< a href = " http://docs.python.org/library/os.html " rel = " noreferrer " > http://docs.python.org/library/os.html < / >:
The character used by the operating system to separate pathname components. This is '/' for POSIX and '' for Windows. Note that knowing this is not sufficient to be able to parse or concatenate pathnames — use os.path.split() and os.path.join() — but it is occasionally useful. Also available via os.path.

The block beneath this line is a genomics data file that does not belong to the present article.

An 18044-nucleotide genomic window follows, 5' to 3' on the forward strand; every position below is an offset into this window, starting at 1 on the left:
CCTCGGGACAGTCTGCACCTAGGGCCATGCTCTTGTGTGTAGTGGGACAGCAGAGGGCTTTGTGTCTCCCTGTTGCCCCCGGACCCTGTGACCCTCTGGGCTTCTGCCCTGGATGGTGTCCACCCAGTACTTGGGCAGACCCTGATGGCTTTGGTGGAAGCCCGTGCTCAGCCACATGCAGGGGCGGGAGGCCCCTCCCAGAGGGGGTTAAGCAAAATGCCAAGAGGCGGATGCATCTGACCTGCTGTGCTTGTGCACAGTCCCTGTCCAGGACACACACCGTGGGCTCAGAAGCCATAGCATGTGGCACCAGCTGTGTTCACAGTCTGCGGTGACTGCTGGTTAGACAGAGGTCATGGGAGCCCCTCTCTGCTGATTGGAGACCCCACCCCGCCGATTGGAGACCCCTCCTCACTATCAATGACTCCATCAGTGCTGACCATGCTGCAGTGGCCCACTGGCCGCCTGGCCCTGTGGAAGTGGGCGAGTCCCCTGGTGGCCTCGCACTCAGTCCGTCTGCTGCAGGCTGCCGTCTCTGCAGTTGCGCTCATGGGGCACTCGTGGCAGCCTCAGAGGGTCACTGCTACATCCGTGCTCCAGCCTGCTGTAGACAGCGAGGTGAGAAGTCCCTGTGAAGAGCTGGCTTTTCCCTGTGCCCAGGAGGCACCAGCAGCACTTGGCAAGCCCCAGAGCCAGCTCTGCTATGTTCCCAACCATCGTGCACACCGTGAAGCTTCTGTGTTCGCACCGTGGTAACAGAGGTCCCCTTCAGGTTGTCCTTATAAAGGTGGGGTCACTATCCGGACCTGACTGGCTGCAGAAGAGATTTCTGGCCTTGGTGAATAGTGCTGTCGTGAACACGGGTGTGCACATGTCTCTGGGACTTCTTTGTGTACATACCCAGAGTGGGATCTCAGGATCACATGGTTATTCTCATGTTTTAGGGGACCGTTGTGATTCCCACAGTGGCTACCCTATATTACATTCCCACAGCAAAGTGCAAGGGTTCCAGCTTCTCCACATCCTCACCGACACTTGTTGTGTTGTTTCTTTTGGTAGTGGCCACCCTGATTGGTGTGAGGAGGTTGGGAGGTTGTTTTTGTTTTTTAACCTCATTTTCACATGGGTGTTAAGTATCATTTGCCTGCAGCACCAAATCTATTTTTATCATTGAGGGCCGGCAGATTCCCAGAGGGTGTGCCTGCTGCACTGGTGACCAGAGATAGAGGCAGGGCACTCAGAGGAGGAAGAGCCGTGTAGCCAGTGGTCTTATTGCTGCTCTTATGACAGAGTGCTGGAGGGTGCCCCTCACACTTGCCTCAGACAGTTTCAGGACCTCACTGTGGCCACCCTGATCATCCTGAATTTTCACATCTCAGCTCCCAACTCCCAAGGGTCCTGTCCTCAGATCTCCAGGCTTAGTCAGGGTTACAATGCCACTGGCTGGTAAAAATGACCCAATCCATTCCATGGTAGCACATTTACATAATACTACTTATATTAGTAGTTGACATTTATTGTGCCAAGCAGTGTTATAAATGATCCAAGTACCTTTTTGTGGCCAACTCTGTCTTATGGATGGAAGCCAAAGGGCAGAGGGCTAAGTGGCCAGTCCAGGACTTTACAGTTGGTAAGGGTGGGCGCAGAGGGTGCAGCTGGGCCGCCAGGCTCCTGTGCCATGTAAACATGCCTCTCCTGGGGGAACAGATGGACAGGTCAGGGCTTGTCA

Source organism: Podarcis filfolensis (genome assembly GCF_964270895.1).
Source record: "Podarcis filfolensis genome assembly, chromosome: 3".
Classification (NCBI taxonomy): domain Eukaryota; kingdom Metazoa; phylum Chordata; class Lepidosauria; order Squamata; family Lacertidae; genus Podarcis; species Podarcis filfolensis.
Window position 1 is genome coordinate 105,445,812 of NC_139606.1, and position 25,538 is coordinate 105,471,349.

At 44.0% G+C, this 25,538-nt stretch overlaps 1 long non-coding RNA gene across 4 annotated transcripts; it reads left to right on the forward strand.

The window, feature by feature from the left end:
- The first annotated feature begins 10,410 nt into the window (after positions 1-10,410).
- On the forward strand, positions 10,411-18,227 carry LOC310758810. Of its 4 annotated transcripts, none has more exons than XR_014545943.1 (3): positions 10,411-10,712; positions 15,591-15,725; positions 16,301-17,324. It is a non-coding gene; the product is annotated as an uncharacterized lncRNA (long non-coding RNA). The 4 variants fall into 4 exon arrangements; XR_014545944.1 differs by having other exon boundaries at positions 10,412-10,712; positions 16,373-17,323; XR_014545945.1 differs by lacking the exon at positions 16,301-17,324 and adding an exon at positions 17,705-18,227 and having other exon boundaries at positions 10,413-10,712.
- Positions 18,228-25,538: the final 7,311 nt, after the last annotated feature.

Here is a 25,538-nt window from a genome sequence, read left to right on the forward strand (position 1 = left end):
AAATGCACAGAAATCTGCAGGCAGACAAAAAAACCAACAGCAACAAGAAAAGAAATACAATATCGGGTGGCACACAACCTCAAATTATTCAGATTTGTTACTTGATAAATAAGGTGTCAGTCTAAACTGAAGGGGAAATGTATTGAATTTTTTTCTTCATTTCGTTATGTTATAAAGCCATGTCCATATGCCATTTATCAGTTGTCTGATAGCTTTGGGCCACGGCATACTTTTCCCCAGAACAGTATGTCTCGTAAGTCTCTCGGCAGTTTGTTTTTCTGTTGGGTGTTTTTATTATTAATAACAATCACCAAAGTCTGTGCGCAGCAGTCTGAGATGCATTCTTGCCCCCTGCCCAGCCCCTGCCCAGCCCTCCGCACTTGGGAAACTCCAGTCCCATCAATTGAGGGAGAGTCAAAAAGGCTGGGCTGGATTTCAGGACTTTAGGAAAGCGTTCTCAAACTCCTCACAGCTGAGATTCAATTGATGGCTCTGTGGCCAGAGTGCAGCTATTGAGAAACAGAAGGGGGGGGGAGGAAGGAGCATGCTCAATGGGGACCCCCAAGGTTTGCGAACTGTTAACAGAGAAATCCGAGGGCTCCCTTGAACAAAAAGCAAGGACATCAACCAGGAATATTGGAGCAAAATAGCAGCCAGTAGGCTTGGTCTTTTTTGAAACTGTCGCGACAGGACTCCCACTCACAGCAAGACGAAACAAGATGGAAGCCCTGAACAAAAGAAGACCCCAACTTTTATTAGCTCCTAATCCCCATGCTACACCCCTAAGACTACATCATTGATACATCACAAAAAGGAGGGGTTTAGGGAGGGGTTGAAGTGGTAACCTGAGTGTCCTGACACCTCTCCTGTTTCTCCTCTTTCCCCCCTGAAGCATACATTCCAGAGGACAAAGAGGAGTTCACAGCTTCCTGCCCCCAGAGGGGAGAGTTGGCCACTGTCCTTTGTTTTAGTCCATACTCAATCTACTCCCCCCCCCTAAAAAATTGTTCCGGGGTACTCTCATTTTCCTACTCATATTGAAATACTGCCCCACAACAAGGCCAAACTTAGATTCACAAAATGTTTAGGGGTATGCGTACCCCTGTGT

I'd use os.path.sep to make it very clear that it's the path separator… But consistency is more important, so if one is already being used, use that. Otherwise, pick one and use it all the time.
Edit: Just to make sure you're not reinventing the wheel, though, the path module already has join, split, dirname, and basename functions… So you should rarely need to use path.sep:
>>> os.path.join("foo", "bar", "baz") 'foo/bar/baz' >>> os.path.split(_) ('foo/bar', 'baz')